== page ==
Keywords : Tooth extraction


Effect of β-calcium sulphate hemihydrate on mandible healing in dog (radiographical assessment using Image-J Program)

M.S. Suleiman; M.K. Hasouni

Iraqi Journal of Veterinary Sciences, Volume 28, Issue 2, Pages 0-0
DOI: 10.33899/ijvs.2014.116955

This study was conducted to estimate the bony tissue response to β-calcium sulphate hemihydrate (CSH) as a bone
substitute via radiographic assessment using ImageJ software. The extraction sockets in dog mandible were the regions of
interest (ROI). Twenty adult (12-24 months), local breed dogs were included in the experiment. All had a complete set of
permanent dentition. They were randomly allocated into four groups, each containing 5 animals. Bilateral lower third
premolars have been extracted. The right socket was filled with β-calcium sulphate hemihydrate, whereas no material was
placed to fill that in the left side to serve as a control. Tissue response in extraction sockets was evaluated using two postoperative
intra-oral periapical radiographs for each tooth socket, the first immediately after extraction and the second at the end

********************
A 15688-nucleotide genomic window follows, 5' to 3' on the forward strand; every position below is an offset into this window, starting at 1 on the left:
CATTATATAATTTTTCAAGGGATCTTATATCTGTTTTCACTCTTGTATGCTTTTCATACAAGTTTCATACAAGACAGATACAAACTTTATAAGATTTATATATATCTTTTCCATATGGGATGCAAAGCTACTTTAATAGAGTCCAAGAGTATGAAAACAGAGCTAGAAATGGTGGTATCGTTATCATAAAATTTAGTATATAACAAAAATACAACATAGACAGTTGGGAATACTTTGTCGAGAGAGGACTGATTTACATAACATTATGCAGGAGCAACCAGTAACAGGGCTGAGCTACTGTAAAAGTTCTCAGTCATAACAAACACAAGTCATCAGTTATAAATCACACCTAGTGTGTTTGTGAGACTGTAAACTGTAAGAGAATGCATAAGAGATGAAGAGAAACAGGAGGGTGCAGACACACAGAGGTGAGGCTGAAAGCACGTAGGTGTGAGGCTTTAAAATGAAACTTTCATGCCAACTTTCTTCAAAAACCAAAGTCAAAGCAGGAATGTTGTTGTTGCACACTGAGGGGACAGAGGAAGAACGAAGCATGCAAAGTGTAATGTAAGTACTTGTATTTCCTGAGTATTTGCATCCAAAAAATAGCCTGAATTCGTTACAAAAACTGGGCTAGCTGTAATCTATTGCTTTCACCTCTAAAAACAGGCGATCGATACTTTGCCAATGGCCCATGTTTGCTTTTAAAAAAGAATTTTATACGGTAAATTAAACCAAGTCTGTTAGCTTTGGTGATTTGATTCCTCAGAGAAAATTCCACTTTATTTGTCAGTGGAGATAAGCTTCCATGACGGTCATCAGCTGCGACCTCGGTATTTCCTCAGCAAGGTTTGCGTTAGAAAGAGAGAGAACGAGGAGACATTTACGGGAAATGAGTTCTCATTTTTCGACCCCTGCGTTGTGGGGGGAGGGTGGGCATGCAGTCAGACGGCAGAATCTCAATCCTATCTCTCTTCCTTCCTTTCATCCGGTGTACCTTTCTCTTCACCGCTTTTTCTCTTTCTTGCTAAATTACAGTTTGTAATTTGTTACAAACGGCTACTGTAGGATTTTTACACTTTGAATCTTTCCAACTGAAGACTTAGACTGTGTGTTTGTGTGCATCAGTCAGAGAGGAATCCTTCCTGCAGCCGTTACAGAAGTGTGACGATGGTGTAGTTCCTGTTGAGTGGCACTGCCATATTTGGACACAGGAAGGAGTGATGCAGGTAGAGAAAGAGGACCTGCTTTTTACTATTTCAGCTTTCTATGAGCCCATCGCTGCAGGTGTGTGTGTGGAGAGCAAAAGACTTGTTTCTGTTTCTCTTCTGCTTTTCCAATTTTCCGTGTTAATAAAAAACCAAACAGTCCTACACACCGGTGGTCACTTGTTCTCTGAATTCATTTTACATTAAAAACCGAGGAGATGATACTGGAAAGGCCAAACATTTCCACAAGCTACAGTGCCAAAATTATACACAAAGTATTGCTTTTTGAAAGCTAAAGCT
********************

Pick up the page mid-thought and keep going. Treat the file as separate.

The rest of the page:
of each study interval (i.e., after 2 weeks, 4 weeks, 8 weeks, and 12 weeks period for group I, II, III, and IV, respectively). The
radiographs were converted from conventional to digital by X-ray scanner, then examined by ImageJ software. Radiographic
assessment included the evaluation of differences in extraction sockets densities, bone resorption %, bone formation %, and
density of the newly formed bone. The results showed significant differences between the left (control) and right
(experimental) sides in all study periods in relation to differences in extraction sockets densities. Meantime, significant
differences were noticed between right and left sides during a 12 week period in relation to bone resorption and bone
formation %. Concerning density of the newly formed bone, significant differences were noticed during 8 week and 12 week
period.In conclusion, the use of β-calcium sulphate hemihydrate as a bone substitute significantly reduced bone resorption and
increased the rate of new bone formation. In addition, the density of the newly formed bone in the right (experimental) side
was greater than that noticed in the left (control) side.